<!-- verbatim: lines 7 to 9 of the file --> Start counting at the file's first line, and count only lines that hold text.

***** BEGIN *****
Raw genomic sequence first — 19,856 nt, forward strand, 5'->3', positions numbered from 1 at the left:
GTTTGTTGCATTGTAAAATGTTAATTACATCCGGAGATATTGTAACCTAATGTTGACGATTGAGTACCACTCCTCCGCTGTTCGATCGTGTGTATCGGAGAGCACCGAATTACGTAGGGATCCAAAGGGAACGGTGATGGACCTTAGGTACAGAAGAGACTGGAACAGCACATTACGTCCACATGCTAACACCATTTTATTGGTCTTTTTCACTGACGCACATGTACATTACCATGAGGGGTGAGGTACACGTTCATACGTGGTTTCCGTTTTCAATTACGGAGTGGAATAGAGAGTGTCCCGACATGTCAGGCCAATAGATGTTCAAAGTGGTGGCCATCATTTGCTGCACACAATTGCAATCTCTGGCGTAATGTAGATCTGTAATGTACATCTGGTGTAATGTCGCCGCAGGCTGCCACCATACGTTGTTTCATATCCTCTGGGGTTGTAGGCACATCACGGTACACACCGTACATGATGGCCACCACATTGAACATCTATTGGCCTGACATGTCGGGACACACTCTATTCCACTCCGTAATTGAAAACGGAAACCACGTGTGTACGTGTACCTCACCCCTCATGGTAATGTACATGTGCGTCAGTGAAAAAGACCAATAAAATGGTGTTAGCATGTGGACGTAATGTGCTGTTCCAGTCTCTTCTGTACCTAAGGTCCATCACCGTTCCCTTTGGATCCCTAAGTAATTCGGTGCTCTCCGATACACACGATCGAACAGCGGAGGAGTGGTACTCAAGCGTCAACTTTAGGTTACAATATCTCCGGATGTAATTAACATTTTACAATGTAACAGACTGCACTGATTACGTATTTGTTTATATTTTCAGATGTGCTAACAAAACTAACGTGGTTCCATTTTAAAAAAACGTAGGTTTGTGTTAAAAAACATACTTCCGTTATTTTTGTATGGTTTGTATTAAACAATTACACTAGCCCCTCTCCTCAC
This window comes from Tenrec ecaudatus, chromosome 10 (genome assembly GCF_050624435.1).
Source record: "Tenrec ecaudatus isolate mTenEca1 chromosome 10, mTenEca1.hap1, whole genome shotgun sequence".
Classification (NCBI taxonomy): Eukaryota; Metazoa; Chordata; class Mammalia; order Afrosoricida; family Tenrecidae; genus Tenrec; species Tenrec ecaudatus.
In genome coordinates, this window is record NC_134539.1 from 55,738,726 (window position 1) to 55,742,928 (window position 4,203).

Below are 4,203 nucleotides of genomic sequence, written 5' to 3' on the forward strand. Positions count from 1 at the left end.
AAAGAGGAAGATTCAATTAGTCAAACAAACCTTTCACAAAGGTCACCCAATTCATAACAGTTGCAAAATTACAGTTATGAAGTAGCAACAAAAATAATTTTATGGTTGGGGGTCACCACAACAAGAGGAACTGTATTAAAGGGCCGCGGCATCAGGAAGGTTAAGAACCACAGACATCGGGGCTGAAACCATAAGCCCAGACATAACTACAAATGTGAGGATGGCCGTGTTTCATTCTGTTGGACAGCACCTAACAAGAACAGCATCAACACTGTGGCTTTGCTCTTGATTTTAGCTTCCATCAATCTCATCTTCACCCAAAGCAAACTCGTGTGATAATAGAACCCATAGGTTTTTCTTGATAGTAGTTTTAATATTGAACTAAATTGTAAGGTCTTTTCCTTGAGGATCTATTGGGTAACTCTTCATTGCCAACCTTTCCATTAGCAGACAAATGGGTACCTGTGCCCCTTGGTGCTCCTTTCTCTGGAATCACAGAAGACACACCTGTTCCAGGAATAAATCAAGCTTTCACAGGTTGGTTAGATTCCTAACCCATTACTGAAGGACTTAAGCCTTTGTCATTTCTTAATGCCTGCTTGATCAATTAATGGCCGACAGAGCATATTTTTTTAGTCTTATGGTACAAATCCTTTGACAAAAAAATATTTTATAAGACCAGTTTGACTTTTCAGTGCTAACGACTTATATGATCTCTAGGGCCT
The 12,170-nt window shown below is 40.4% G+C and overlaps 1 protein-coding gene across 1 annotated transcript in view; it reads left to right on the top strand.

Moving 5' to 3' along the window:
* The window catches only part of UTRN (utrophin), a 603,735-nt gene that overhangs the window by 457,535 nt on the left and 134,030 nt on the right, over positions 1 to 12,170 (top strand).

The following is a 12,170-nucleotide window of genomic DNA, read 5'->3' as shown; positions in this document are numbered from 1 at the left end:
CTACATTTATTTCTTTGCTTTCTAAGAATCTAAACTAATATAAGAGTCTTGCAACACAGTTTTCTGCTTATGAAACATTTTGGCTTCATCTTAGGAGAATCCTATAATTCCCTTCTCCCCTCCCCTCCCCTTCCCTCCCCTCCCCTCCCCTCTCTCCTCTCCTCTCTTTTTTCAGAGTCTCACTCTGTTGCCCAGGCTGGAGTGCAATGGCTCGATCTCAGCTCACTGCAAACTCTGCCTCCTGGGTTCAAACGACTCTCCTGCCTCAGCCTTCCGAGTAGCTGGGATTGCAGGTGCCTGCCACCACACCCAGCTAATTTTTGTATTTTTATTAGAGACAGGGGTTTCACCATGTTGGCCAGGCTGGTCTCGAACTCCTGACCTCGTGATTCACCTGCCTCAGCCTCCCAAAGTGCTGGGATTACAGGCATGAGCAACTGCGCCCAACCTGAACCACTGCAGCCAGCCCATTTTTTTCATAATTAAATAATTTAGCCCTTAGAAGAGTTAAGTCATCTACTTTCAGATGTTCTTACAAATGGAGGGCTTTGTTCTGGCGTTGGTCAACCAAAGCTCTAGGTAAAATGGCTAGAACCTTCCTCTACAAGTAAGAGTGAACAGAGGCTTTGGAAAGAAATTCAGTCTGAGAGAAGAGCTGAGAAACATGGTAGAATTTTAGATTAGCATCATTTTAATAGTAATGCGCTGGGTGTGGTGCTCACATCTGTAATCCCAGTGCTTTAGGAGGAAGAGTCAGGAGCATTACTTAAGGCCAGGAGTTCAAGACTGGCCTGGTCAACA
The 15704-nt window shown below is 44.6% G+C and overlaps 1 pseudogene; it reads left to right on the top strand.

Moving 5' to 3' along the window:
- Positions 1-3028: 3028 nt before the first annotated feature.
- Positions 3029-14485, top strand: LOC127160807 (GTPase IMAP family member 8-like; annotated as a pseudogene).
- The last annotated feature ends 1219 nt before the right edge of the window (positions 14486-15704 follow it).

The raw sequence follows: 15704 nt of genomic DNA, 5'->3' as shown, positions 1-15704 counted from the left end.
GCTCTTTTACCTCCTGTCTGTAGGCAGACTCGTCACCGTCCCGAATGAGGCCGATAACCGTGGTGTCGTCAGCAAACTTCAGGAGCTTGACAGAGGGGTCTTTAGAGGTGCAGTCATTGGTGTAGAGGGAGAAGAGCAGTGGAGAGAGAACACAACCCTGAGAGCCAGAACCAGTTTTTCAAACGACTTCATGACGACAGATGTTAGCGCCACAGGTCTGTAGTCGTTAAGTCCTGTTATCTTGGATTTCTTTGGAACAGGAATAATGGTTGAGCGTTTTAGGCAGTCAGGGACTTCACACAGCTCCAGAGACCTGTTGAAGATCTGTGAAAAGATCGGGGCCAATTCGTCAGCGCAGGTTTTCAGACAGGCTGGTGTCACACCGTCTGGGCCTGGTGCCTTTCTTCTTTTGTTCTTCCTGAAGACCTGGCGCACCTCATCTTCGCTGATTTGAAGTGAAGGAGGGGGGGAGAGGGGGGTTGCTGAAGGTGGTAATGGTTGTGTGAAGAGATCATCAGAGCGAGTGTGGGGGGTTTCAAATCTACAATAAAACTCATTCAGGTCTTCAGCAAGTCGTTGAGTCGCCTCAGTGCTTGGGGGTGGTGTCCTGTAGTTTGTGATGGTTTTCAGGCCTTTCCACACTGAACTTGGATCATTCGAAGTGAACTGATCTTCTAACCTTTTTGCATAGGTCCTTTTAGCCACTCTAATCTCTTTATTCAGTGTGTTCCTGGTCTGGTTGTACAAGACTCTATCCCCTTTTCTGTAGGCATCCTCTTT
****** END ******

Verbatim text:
Below are 4,203 nucleotides of genomic sequence, written 5' to 3' on the forward strand. Positions count from 1 at the left end.
AAAGAGGAAGATTCAATTAGTCAAACAAACCTTTCACAAAGGTCACCCAATTCATAACAGTTGCAAAATTACAGTTATGAAGTAGCAACAAAAATAATTTTATGGTTGGGGGTCACCACAACAAGAGGAACTGTATTAAAGGGCCGCGGCATCAGGAAGGTTAAGAACCACAGACATCGGGGCTGAAACCATAAGCCCAGACATAACTACAAATGTGAGGATGGCCGTGTTTCATTCTGTTGGACAGCACCTAACAAGAACAGCATCAACACTGTGGCTTTGCTCTTGATTTTAGCTTCCATCAATCTCATCTTCACCCAAAGCAAACTCGTGTGATAATAGAACCCATAGGTTTTTCTTGATAGTAGTTTTAATATTGAACTAAATTGTAAGGTCTTTTCCTTGAGGATCTATTGGGTAACTCTTCATTGCCAACCTTTCCATTAGCAGACAAATGGGTACCTGTGCCCCTTGGTGCTCCTTTCTCTGGAATCACAGAAGACACACCTGTTCCAGGAATAAATCAAGCTTTCACAGGTTGGTTAGATTCCTAACCCATTACTGAAGGACTTAAGCCTTTGTCATTTCTTAATGCCTGCTTGATCAATTAATGGCCGACAGAGCATATTTTTTTAGTCTTATGGTACAAATCCTTTGACAAAAAAATATTTTATAAGACCAGTTTGACTTTTCAGTGCTAACGACTTATATGATCTCTAGGGCCT
The 12,170-nt window shown below is 40.4% G+C and overlaps 1 protein-coding gene across 1 annotated transcript in view; it reads left to right on the top strand.